This is the latest accepted revision, reviewed on 31 March 2019. Jump to navigation Jump to search For the 2007 romantic comedy film, see Good Luck Chuck. Good Luck Charlie is an American sitcom that originally aired on Disney Channel from April 4, 2010, to February 16, 2014. The series’ creators, Phil Baker and Drew Vaupen, wanted to create a program that would appeal to entire families, not just children. Among other decisions, executives included adult-centric scenes and changed the series title from Oops to Love, Teddy and finally to Good Luck Charlie in order to ensure the series would appeal to all family members. In June 2013, Disney Channel announced that the series would end its run after four seasons. The finale aired on February 16, 2014, with a one-hour episode.
The events in each episode become material for a video diary that Teddy is making for Charlie. Teddy hopes the videos will provide useful advice for Charlie after they have both grown up and Teddy has moved out. Good luck, Charlie” or may even say it indirectly such as “Wish them good luck, Charlie. Charlie’s only sister, is the second-oldest Duncan sibling. Feeling that she will not be around as much when Charlie is grown, she produces and directs video diaries for her, hoping they will give her advice that will help her be successful as a teenager. Bob’s wife and the mother of PJ, Teddy, Gabe, Charlie, and Toby. She worked as a hospital nurse and is often portrayed as dutiful, protective and comedic. Duncan sibling, being both the younger brother of Teddy and PJ and the older brother of Charlie and Toby. She is generally portrayed as being happy. It sometimes takes a few tries to get her to do the right thing.
Charlie can also be mischievous at times. Many of the Duncan family’s adventures revolve around Charlie. Both her older brothers, PJ and Gabe, are often seen using Charlie for their own benefit, although PJ shows that he cares about her deeply. Teddy, PJ, Gabe, Charlie, and Toby, and husband of Amy. He owns a pest control company, “Bob’s Bugs Be Gone”. He sometimes refers to his business as the “Triple B-G”. He loves bugs and attends the Bug Convention every year. He and Teddy often fight, although they care about each other, and he usually gets along well with his younger brother Gabe. He often appears awkward, somewhat careless, and childish, but on numerous occasions has been known to be resourceful, creative, and intelligent. Teddy’s best friend, and is one of the major recurring characters in the series.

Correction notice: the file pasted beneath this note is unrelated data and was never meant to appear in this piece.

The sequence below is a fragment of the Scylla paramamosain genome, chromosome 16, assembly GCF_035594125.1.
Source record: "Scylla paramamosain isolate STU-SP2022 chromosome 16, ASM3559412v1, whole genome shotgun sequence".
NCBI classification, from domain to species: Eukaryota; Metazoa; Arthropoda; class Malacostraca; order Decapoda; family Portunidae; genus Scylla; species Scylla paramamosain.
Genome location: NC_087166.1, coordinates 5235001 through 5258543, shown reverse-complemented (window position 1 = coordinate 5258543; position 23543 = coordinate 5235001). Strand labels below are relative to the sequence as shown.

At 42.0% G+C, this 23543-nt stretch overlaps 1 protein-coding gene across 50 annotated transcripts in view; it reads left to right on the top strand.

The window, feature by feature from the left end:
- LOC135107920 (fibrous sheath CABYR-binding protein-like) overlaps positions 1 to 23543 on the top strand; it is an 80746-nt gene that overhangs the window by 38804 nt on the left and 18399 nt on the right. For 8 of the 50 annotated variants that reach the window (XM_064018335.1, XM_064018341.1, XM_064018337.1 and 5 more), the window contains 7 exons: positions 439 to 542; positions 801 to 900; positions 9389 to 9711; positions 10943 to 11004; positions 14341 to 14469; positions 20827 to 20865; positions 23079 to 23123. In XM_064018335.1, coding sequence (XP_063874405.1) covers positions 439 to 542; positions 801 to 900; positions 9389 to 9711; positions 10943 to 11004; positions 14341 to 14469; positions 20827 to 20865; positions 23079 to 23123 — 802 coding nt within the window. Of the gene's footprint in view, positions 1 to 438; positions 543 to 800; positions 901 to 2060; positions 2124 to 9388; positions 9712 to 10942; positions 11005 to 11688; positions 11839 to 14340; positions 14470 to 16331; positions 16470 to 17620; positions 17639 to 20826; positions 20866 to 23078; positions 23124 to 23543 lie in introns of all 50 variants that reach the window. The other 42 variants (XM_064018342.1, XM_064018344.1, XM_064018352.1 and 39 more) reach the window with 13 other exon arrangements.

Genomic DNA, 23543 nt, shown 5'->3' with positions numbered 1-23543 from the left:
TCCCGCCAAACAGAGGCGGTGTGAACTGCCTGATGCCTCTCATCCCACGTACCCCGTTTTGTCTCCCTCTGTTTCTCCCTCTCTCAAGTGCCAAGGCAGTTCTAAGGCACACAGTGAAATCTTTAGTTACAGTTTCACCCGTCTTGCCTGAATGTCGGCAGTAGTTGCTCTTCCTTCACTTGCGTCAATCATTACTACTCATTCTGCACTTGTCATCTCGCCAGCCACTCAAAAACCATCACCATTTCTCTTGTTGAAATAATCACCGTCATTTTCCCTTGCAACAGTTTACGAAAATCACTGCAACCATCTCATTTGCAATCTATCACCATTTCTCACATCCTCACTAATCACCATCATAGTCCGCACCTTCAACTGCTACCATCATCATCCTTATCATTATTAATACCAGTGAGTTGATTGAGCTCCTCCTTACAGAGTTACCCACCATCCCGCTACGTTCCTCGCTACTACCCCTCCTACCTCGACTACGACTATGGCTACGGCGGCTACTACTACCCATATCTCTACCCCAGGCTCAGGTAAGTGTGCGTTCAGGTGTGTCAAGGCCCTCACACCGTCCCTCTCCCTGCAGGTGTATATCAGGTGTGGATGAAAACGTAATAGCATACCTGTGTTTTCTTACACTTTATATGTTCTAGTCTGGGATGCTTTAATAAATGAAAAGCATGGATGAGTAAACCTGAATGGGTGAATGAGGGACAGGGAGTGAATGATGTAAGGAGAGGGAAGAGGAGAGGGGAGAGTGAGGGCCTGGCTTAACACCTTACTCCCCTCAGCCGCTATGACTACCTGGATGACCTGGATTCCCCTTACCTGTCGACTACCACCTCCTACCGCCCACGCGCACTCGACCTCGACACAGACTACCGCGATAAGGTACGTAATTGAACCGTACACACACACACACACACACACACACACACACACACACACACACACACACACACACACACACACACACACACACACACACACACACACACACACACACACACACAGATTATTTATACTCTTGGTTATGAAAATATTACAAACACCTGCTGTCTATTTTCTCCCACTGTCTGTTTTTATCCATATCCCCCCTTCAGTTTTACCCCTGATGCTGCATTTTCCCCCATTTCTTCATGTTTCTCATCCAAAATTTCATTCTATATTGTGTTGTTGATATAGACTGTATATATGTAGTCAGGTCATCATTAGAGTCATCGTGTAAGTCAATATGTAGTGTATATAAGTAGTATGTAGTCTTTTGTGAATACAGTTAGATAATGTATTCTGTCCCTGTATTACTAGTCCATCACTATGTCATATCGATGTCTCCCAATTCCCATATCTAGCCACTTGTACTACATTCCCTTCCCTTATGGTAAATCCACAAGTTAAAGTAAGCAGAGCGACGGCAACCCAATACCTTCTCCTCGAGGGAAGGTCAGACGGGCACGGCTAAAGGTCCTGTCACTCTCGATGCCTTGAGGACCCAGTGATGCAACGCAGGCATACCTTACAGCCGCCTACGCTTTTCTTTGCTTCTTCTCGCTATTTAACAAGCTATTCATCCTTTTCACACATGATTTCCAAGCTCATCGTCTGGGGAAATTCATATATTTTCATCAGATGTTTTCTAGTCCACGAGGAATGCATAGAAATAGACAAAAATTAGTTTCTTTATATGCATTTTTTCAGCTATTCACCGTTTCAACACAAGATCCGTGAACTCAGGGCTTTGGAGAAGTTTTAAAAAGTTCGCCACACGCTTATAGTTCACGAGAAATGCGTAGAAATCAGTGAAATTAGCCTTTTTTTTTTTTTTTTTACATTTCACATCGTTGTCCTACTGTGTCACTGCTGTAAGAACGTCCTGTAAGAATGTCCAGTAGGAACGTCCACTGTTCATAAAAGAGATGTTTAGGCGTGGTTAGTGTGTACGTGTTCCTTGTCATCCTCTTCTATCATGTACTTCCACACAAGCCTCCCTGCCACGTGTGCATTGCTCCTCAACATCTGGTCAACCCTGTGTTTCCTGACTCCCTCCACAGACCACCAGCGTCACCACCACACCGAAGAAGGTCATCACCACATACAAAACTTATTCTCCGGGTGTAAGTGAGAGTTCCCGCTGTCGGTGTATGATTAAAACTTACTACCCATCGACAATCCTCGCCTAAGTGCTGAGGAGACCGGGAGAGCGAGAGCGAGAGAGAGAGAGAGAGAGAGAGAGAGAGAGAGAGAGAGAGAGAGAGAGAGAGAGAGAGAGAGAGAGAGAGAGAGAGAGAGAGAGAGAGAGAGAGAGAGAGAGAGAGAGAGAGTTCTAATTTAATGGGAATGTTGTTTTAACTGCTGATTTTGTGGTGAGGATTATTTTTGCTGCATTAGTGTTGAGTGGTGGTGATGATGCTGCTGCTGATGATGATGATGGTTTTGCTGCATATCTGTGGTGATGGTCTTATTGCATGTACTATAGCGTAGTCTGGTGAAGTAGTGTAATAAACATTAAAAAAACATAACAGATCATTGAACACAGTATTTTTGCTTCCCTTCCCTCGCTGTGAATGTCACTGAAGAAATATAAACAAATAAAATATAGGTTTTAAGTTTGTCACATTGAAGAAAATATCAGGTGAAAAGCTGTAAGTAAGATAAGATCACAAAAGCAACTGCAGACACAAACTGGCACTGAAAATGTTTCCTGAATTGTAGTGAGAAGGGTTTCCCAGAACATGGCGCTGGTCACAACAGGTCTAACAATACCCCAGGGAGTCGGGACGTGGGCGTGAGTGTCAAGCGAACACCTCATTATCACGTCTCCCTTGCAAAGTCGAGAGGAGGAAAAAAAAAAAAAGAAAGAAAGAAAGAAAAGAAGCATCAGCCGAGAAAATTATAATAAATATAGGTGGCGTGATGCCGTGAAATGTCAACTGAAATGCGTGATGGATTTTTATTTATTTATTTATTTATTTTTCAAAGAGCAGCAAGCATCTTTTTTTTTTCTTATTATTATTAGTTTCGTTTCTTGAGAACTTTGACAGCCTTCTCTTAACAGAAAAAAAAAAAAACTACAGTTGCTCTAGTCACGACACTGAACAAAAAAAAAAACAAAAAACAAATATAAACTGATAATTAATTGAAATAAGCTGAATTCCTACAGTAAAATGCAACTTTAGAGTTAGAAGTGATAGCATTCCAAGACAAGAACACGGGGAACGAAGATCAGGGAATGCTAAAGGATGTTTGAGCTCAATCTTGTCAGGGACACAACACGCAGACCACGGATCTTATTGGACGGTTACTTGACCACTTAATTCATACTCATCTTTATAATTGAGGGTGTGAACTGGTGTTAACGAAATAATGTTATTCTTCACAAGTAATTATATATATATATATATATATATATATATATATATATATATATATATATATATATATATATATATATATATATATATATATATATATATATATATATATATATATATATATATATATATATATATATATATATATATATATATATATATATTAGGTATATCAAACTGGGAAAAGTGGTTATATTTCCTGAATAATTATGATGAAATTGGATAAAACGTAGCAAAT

She is seen spending most of her time with Teddy at the Duncan’s residence and often accompanies her on her dutiful, or personal, excursions. He was born in the back of an ice-cream truck Bob and Amy were riding in on the way to the hospital and Teddy helped deliver him. He and Charlie share the same birthday but she is three years older. Gabe came up with his name, and Gabe started to make a video diary for him to impress a girl. At the end he says “Good Fortune, Toby”. A lot of the high-concept shows have kids in an extraordinary situation where the parent or adult takes a backseat, and sometimes the adult isn’t as smart as the kid, or it’s all about the kids putting one over on the adults. But we have a new show called “Good Luck Charlie” that has a very different kind of concept. Adam Bonnett, senior Vice President of original programming for Disney.
Good Luck Charlie was created by Phil Baker and Drew Vaupen, who have been writing together since 1993 on shows ranging from Suddenly Susan to Sonny with a Chance. Duncans from Denver, Colorado, was carefully crafted for broad appeal. While the series is still told primarily through the view point of the Duncan children, the children’s parents, Amy and Bob, are less on the periphery and writers attempt to add scenes that adult viewers can relate to. For example, in one scene in the pilot episode Amy confesses to Bob that she is overwhelmed with becoming a working new mother again. Because a series about the rich and famous might alienate viewers in a troubled economy, the Duncans were made middle class. Broadening Disney Channel’s appeal was a concern when choosing the names of the characters and the title of the program. Disney brand beyond just girls”, Vaupen commented.